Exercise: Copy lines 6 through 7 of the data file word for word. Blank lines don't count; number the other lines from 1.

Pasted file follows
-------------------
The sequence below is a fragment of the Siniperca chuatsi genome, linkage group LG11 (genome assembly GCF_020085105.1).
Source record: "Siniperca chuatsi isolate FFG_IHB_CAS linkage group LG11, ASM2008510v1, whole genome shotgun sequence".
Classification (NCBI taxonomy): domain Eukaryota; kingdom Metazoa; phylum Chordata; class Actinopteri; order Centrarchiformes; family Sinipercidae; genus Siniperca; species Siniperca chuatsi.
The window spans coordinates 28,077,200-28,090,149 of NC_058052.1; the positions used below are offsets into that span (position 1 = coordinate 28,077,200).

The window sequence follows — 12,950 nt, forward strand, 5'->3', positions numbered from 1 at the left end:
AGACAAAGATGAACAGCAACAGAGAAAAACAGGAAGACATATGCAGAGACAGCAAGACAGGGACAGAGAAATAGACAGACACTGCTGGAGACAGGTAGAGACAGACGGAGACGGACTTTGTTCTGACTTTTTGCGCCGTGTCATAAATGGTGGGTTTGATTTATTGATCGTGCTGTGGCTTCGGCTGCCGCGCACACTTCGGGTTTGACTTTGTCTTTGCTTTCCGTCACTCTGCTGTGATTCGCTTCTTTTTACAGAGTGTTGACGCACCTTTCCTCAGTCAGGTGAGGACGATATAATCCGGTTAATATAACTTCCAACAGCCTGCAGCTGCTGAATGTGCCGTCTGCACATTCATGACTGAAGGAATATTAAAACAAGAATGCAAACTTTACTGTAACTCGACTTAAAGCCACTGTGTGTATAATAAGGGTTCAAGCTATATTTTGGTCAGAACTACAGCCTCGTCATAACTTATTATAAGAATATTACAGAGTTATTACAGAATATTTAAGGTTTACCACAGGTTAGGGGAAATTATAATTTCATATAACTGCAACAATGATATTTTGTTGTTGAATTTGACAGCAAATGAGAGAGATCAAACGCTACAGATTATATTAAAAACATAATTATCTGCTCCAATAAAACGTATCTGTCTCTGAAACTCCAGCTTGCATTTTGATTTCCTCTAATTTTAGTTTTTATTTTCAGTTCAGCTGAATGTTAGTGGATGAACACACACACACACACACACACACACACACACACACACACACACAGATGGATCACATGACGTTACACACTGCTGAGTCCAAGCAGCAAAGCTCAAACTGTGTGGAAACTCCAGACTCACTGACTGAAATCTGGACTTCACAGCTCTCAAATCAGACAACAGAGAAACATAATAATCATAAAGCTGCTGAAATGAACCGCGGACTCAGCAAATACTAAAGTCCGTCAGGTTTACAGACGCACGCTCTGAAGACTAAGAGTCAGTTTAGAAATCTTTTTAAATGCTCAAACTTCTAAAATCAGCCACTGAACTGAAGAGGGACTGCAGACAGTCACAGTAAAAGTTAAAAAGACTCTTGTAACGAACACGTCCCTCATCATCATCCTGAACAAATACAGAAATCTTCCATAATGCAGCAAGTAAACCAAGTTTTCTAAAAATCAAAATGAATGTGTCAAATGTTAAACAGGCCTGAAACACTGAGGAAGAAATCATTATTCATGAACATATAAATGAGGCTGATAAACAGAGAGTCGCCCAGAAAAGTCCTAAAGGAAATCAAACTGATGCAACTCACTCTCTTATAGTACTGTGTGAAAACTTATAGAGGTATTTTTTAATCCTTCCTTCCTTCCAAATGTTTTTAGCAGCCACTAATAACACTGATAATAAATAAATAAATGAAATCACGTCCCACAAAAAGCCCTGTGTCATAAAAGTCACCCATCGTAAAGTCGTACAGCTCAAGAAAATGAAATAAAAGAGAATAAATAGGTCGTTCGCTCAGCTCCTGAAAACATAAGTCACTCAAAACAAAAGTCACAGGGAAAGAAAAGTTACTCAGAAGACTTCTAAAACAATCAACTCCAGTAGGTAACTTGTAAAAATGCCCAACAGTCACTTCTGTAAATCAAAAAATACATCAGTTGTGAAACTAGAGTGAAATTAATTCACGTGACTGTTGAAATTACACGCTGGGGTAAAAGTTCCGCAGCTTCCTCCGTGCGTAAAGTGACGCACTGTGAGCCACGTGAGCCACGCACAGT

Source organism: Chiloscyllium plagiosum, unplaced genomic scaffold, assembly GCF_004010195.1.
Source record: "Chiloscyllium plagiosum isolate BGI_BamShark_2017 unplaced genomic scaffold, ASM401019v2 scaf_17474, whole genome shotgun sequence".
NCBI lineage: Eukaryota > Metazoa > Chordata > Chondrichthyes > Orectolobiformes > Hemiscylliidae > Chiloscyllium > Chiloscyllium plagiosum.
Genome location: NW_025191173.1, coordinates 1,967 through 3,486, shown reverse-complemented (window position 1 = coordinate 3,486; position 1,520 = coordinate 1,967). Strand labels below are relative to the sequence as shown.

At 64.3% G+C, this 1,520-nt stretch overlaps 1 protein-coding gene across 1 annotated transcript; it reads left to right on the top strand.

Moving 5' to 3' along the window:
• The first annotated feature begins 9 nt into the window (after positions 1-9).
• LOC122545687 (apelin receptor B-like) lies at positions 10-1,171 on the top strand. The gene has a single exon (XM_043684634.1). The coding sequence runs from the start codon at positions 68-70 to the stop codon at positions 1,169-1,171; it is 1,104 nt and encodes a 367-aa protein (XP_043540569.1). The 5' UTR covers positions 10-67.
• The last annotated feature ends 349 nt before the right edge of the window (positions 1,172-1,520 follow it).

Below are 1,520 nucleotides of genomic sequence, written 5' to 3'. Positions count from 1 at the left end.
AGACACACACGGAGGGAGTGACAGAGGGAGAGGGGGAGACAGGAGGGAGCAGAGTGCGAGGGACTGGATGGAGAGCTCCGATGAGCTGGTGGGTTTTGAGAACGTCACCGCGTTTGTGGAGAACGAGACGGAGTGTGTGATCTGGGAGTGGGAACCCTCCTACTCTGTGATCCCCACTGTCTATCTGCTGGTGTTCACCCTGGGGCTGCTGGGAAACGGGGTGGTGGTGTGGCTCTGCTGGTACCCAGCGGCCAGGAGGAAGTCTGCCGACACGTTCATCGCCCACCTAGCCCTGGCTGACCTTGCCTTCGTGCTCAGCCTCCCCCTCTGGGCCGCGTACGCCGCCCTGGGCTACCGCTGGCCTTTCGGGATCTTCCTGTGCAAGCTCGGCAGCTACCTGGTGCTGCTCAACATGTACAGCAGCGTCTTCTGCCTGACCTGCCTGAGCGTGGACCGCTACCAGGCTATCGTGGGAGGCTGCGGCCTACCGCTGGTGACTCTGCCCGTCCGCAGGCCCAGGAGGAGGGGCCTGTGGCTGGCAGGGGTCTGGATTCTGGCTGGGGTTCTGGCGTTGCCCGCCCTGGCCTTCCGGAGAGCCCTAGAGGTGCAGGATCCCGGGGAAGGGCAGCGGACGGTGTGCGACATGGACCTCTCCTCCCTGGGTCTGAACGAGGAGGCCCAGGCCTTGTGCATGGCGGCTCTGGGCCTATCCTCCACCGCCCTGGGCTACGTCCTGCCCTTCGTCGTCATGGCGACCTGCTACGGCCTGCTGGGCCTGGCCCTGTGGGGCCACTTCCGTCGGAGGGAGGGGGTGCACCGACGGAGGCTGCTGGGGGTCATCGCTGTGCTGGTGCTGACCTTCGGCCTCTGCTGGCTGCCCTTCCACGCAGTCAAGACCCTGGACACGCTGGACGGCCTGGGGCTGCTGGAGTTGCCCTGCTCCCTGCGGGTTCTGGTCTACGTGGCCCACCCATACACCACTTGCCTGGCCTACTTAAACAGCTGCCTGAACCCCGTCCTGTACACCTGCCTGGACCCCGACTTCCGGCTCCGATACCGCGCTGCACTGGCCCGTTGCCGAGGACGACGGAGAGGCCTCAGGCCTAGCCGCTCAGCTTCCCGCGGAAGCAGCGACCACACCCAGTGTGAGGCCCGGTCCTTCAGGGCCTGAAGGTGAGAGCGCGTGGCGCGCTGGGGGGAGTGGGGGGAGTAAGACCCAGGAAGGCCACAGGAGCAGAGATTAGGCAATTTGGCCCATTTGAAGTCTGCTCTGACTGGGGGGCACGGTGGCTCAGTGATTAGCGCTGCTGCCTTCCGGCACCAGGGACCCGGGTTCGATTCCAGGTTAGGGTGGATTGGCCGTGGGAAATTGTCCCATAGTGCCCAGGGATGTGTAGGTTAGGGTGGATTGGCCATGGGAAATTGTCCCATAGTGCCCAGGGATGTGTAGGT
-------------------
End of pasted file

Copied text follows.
AGACAAAGATGAACAGCAACAGAGAAAAACAGGAAGACATATGCAGAGACAGCAAGACAGGGACAGAGAAATAGACAGACACTGCTGGAGACAGGTAGAGACAGACGGAGACGGACTTTGTTCTGACTTTTTGCGCCGTGTCATAAATGGTGGGTTTGATTTATTGATCGTGCTGTGGCTTCGGCTGCCGCGCACACTTCGGGTTTGACTTTGTCTTTGCTTTCCGTCACTCTGCTGTGATTCGCTTCTTTTTACAGAGTGTTGACGCACCTTTCCTCAGTCAGGTGAGGACGATATAATCCGGTTAATATAACTTCCAACAGCCTGCAGCTGCTGAATGTGCCGTCTGCACATTCATGACTGAAGGAATATTAAAACAAGAATGCAAACTTTACTGTAACTCGACTTAAAGCCACTGTGTGTATAATAAGGGTTCAAGCTATATTTTGGTCAGAACTACAGCCTCGTCATAACTTATTATAAGAATATTACAGAGTTATTACAGAATATTTAAGGTTTACCACAGGTTAGGGGAAATTATAATTTCATATAACTGCAACAATGATATTTTGTTGTTGAATTTGACAGCAAATGAGAGAGATCAAACGCTACAGATTATATTAAAAACATAATTATCTGCTCCAATAAAACGTATCTGTCTCTGAAACTCCAGCTTGCATTTTGATTTCCTCTAATTTTAGTTTTTATTTTCAGTTCAGCTGAATGTTAGTGGATGAACACACACACACACACACACACACACACACACACACACACACACAGATGGATCACATGACGTTACACACTGCTGAGTCCAAGCAGCAAAGCTCAAACTGTGTGGAAACTCCAGACTCACTGACTGAAATCTGGACTTCACAGCTCTCAAATCAGACAACAGAGAAACATAATAATCATAAAGCTGCTGAAATGAACCGCGGACTCAGCAAATACTAAAGTCCGTCAGGTTTACAGACGCACGCTCTGAAGACTAAGAGTCAGTTTAGAAATCTTTTTAAATGCTCAAACTTCTAAAATCAGCCACTGAACTGAAGAGGGACTGCAGACAGTCACAGTAAAAGTTAAAAAGACTCTTGTAACGAACACGTCCCTCATCATCATCCTGAACAAATACAGAAATCTTCCATAATGCAGCAAGTAAACCAAGTTTTCTAAAAATCAAAATGAATGTGTCAAATGTTAAACAGGCCTGAAACACTGAGGAAGAAATCATTATTCATGAACATATAAATGAGGCTGATAAACAGAGAGTCGCCCAGAAAAGTCCTAAAGGAAATCAAACTGATGCAACTCACTCTCTTATAGTACTGTGTGAAAACTTATAGAGGTATTTTTTAATCCTTCCTTCCTTCCAAATGTTTTTAGCAGCCACTAATAACACTGATAATAAATAAATAAATGAAATCACGTCCCACAAAAAGCCCTGTGTCATAAAAGTCACCCATCGTAAAGTCGTACAGCTCAAGAAAATGAAATAAAAGAGAATAAATAGGTCGTTCGCTCAGCTCCTGAAAACATAAGTCACTCAAAACAAAAGTCACAGGGAAAGAAAAGTTACTCAGAAGACTTCTAAAACAATCAACTCCAGTAGGTAACTTGTAAAAATGCCCAACAGTCACTTCTGTAAATCAAAAAATACATCAGTTGTGAAACTAGAGTGAAATTAATTCACGTGACTGTTGAAATTACACGCTGGGGTAAAAGTTCCGCAGCTTCCTCCGTGCGTAAAGTGACGCACTGTGAGCCACGTGAGCCACGCACAGT

Source organism: Chiloscyllium plagiosum, unplaced genomic scaffold, assembly GCF_004010195.1.